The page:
Design Studio
New Ecologies
Spring 2022

AtlasHealth, Culture, and RecreationLaura Pfeiffer and Selin Civi

When it comes to the topic of health, culture and recreation it can be said that Switzerland has a reputation for offering a high quality of life to its citizens. This can be seen in studies like the Better Life Index, where Switzerland ranks 3rd. To analyse the different influencing factors the Canton of Zurich can be looked at as a case study. The topic of Health, Culture and Recreation has different subcategories but can generally be divided into two groups: on one hand there is the coverage of basic medical needs, which contains health and elderly care and on the other hand different recreational infrastructures like hiking trails, bike routes and cultural centres. The distribution of facilities and services for the coverage of basic medical needs display the image of a polycentric city with the City of Zurich as a centre and other important subcentres such as Winterthur, Bülach, Uster and Wetzikon. This network of subcenters is evenly distributed throughout the canton. The recreational infrastructures, in contrast, has an appearance of its own and do not quite fit into the pattern of the different subcentres. The distribution is less balanced and in the rural areas the cultural recreational offer is rather not so present. Here there seem to be two centres, where everything is concentrated: on the one hand the City of Zurich and on the other hand Winterthur. It becomes visible that the lack of supply in rural areas is compensated mainly by the presence of the natural environment.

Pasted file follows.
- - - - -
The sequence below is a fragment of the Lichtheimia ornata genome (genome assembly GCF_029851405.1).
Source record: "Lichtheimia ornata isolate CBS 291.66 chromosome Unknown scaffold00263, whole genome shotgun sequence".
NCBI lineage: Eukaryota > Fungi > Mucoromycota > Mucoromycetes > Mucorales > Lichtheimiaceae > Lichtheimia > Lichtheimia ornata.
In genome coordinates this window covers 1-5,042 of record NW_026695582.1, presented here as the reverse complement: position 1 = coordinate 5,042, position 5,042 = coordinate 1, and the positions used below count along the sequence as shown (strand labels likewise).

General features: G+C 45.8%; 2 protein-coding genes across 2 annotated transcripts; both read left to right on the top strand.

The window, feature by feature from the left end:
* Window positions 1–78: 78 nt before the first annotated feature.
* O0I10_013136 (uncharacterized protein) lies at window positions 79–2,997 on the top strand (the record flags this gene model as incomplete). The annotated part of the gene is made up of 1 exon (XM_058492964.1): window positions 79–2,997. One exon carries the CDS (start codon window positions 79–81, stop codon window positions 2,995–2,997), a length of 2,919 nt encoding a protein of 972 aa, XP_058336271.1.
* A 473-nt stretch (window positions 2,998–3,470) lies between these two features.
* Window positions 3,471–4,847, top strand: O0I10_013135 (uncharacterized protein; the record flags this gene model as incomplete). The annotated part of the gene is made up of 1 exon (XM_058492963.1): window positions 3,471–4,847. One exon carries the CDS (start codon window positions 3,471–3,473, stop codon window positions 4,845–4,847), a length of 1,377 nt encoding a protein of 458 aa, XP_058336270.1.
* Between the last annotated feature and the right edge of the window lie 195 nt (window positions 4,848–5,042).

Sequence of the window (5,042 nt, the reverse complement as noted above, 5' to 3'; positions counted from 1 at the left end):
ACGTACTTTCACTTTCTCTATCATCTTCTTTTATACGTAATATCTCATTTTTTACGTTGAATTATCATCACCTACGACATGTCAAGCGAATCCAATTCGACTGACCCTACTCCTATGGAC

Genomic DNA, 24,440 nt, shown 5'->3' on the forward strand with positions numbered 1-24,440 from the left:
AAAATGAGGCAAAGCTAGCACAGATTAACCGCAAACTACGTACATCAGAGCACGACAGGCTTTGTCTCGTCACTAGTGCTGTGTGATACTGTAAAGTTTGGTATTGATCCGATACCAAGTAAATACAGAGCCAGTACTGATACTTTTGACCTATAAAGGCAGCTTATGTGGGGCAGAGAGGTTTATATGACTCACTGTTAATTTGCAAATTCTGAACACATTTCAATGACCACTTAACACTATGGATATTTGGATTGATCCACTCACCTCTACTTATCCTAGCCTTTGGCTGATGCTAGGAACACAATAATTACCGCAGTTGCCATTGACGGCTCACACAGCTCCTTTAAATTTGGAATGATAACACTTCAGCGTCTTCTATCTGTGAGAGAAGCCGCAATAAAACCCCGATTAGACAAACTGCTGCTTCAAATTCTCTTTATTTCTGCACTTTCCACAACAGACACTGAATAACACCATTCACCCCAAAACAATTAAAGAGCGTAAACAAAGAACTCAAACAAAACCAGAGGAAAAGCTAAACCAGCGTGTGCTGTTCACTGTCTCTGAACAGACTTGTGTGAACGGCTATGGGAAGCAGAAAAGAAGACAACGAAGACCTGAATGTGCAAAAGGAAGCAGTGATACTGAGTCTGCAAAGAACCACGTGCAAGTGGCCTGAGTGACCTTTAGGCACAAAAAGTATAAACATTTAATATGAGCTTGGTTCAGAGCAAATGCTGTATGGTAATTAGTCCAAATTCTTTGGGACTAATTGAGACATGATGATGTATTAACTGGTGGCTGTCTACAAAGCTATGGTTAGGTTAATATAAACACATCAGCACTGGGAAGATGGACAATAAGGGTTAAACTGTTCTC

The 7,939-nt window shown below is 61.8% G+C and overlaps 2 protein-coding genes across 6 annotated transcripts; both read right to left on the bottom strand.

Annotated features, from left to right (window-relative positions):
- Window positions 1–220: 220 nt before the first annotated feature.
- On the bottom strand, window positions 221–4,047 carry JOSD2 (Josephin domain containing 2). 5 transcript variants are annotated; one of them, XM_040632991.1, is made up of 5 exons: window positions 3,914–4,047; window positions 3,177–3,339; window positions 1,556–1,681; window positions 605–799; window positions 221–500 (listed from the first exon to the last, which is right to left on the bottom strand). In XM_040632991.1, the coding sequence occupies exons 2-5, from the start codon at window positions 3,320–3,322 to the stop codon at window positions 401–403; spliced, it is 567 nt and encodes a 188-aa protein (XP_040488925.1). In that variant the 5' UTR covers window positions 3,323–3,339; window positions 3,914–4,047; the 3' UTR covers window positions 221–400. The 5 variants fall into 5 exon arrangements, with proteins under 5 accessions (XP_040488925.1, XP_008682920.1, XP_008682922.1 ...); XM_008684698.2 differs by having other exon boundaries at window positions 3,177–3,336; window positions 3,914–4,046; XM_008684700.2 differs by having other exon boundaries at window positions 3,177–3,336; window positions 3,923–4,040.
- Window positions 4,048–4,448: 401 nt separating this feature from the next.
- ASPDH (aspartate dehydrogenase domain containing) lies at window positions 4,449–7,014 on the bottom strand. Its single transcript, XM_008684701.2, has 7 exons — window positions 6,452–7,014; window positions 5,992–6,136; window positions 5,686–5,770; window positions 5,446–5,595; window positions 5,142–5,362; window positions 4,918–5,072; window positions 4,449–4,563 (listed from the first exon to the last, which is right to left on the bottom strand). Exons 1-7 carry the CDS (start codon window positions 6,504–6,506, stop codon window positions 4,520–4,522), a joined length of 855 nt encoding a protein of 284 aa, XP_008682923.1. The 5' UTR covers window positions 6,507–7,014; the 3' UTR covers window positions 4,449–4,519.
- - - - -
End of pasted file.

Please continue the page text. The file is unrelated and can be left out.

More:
Polycentric Zurich. Source: Laura Pfeiffer and Selin Civi

Swiss Life = Good Life?

Better Life Index Rating. Sources: OECD

Better Life Index Factors. Sources: OECD

The Better Life Index is a still ongoing study that compares well-being in different countries based on 11 topics connected to material living conditions and quality of life. Switzerland ranks 3rd in the Better Life Index, which indicates a high level of satisfaction among the population. The results of the 11 topics seem all more or less balanced, except for the Civic Engagement category. Based on the categories of Health, Community, Work-Life Balance and Life Satisfaction, it can be said, that Switzerland’s government attaches great importance to the health of its citizens and the population also values social networks and a wide range of leisure activities in addition to work, which contributes greatly to their satisfaction and mental health. For a better understanding, Zurich can be taken as an example to have a better look at the 4 categories Health, Community, Work-Life Balance and Life Satisfaction.

A Centralised Pattern of Medical Care